A landmark Iran nuclear agreement was reached Tuesday after clearing final obstacles, and a senior diplomat said it included a compromise between Washington and Tehran that would allow U.N. inspectors to press for visits to Iranian military sites as part of their monitoring duties.
But access at will to any site would not necessarily be granted and even if so, could be delayed, a condition that critics of the deal are sure to seize on as possibly giving Tehran time to cover any sign of non-compliance with its commitments.
Under the deal, Tehran would have the right to challenge the U.N request and an arbitration board composed of Iran and the six world powers that negotiated with it would have to decide on the issue.
Still, such an arrangement would be a notable departure from assertions by top Iranian officials that their country would never allow the U.N’s International Atomic Energy Agency into such sites. Iran has argued that such visits by the IAEA would be a cover for spying on its military secrets.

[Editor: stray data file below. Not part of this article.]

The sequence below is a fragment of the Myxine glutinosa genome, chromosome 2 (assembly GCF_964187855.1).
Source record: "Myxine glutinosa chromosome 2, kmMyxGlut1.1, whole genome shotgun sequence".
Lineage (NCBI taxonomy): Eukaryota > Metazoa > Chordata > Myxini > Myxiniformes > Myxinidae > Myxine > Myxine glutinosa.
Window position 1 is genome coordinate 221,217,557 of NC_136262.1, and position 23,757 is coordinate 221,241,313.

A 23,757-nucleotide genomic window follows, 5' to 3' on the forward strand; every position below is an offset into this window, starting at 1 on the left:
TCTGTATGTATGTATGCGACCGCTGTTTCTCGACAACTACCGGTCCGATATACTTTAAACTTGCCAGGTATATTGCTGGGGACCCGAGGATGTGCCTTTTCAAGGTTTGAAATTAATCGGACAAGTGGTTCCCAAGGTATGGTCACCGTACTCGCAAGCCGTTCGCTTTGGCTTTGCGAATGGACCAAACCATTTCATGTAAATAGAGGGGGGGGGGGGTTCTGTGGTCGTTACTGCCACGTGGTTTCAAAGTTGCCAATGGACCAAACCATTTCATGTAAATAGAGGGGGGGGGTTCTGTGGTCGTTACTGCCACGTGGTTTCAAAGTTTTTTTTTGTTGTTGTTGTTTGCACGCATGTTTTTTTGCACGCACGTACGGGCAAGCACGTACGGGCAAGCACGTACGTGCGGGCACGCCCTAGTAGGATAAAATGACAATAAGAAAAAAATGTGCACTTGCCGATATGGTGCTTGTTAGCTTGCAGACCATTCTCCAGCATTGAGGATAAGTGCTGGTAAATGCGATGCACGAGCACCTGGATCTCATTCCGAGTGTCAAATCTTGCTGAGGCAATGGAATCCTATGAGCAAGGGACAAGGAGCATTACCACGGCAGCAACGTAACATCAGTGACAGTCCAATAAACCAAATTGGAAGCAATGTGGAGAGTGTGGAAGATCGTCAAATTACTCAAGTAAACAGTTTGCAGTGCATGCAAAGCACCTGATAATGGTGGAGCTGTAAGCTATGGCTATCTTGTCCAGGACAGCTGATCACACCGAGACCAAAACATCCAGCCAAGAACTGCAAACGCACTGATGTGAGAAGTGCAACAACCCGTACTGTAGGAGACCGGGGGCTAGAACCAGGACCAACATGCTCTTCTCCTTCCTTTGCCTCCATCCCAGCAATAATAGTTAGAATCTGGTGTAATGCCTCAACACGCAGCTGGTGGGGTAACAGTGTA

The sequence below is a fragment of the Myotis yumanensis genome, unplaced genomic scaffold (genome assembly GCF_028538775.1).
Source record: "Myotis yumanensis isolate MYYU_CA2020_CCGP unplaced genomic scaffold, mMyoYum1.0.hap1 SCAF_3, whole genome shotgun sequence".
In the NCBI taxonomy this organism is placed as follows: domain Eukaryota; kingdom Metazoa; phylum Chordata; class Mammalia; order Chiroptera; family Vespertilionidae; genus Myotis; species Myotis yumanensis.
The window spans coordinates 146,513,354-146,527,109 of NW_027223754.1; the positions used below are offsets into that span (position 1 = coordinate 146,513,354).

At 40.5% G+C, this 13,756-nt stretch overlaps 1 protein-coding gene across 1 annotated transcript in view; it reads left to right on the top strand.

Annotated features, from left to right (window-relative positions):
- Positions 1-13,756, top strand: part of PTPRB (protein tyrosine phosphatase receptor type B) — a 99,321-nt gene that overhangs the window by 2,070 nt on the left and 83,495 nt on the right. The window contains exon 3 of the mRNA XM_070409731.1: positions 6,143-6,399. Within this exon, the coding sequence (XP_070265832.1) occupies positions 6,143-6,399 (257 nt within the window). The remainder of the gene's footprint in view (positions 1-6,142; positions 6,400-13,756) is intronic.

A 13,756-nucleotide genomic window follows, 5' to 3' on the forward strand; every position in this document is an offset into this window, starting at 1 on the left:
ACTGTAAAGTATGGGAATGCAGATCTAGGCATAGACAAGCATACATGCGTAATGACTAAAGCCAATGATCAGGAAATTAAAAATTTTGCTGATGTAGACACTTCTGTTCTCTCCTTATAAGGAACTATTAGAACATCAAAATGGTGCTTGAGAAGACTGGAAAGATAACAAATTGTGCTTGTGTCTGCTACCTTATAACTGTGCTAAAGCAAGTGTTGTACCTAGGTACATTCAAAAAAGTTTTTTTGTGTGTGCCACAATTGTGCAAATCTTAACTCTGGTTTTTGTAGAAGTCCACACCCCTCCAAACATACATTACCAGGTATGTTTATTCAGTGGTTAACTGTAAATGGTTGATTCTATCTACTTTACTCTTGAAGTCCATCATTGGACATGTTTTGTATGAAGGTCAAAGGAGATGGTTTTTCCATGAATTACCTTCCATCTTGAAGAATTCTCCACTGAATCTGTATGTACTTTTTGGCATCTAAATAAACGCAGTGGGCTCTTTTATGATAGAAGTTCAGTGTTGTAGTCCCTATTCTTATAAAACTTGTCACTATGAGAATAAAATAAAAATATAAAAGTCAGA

On Tuesday morning, the European Union announced that the final plenary of Iran and the six countries negotiating with it will take place at 10:30 Vienna time, followed by a news conference. A Western diplomat said they will endorse the deal, reached in the early morning hours. He demanded anonymity because he was not authorized to comment on the confidential talks.